Voting 5 to 4, the justices found, in a two-paragraph opinion, that the Supreme Court's Citizens United ruling applied to a 100-year-old Montana anticorruption law barring corporate money in elections.
In a reaffirmation of its controversial Citizens United decision on campaign finances, the US Supreme Court on Monday struck down as unconstitutional a 100-year old Montana law that banned corporations from spending money to influence state elections.
The high court voted 5 to 4 to summarily reverse a December 2011 decision by the Montana Supreme Court upholding the state’s Corrupt Practices Act of 1912.
The 1912 ban on corporate money in elections was passed to prevent a return of the widespread corruption of the “Copper Kings,” when wealthy and powerful mining interests in Montana routinely bought judges, controlled newspapers, and bribed lawmakers.
The majority justices dismissed the Montana high court’s decision in a two-paragraph opinion.
“The question presented in this case is whether the holding of Citizens United applies to the Montana state law,” the unsigned opinion said. “There can be no serious doubt that it does.”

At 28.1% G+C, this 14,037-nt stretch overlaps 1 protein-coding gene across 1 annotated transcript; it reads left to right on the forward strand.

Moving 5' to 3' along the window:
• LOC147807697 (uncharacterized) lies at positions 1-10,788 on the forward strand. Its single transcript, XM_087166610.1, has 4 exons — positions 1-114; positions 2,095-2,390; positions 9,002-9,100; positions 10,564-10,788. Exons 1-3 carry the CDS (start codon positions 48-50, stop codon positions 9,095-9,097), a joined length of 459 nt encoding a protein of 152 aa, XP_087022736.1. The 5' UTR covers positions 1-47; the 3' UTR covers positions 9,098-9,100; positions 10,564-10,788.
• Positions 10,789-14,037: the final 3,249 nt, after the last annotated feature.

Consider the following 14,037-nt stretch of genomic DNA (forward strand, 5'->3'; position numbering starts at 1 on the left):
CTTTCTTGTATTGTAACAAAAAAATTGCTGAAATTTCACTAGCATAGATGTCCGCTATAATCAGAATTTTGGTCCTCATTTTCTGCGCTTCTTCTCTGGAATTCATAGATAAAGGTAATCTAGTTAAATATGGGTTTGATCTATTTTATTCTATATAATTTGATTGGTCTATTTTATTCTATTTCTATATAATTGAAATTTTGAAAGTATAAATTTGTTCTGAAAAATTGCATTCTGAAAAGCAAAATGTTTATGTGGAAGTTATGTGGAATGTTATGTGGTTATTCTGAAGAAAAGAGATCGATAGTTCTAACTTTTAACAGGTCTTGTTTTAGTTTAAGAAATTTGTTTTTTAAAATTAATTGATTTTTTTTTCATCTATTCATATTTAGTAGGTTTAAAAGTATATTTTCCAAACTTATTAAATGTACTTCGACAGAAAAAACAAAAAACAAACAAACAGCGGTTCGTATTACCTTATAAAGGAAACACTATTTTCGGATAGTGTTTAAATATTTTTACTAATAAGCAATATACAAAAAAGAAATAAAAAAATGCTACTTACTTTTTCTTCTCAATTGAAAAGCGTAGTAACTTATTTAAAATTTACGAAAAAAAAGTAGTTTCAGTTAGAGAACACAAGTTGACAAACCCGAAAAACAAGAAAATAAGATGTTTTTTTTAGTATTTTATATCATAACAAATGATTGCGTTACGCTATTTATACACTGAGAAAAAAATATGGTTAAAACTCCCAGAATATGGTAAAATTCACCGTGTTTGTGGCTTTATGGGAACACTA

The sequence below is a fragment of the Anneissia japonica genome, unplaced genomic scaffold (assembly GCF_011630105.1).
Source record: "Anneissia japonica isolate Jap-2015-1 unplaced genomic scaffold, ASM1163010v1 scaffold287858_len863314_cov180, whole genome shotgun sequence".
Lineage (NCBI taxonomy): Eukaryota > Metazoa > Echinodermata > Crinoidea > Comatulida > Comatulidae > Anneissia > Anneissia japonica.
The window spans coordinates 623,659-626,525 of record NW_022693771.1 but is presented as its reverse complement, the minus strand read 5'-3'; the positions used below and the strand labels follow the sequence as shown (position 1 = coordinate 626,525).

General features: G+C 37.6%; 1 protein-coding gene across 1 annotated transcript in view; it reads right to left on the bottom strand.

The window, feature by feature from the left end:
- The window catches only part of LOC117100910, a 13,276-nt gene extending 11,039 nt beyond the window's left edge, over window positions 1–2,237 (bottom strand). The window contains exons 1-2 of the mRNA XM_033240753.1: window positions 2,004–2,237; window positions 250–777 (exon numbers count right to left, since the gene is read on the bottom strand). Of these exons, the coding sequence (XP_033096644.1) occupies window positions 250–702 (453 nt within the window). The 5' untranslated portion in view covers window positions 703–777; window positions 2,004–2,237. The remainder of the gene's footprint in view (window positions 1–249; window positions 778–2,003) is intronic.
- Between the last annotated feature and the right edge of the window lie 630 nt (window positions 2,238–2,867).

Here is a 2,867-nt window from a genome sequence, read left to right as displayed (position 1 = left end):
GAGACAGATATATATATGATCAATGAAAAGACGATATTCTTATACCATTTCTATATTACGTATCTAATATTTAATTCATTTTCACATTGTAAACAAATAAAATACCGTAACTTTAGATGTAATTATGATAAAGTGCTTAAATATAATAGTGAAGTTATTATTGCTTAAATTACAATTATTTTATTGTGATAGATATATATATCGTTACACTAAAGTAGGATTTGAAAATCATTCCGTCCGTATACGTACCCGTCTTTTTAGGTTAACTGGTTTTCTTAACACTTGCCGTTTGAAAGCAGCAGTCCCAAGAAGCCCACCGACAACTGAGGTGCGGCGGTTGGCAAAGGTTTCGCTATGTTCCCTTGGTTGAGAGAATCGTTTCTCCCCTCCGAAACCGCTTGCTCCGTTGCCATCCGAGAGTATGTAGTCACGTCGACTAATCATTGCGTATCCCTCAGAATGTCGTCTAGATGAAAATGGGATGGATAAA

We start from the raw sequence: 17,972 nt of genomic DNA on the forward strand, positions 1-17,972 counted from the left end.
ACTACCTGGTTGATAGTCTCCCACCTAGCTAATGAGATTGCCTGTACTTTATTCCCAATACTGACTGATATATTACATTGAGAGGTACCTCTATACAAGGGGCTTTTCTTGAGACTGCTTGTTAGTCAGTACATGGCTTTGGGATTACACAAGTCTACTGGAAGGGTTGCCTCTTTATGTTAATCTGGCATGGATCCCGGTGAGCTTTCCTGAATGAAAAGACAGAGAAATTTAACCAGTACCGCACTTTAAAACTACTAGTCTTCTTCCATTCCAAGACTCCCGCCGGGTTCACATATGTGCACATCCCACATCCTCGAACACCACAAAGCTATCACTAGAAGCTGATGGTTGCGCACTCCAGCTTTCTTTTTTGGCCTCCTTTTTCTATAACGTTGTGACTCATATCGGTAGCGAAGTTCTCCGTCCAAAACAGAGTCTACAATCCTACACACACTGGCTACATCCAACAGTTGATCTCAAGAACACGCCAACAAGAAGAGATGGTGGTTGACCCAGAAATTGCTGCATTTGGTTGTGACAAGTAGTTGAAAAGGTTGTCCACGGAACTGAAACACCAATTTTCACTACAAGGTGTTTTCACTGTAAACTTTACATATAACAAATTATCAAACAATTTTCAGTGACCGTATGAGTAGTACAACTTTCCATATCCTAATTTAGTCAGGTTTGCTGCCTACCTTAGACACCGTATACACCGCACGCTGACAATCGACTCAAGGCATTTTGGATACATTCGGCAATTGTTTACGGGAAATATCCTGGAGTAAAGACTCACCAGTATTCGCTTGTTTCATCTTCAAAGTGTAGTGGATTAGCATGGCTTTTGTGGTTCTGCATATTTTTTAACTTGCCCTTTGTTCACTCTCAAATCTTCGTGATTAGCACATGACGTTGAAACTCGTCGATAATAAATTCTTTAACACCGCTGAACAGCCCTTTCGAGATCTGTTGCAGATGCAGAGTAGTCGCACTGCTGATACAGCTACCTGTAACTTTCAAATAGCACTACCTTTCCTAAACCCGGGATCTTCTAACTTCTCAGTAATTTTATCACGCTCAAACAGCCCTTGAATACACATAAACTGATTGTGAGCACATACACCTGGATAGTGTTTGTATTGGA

In its 2010 decision, Citizens United v. Federal Election Commission, the high court ruled that a federal ban on independent expenditures prior to an election violated the First Amendment rights of corporations and labor unions to engage in political speech free of government censorship.
“Political speech does not lose its First Amendment protection simply because its source is a corporation,” the court held.
The Montana high court ruled that the Citizens United decision did not apply in their state because Montana had a long history of election-related corruption that justified restrictions on corporate spending even a century later.
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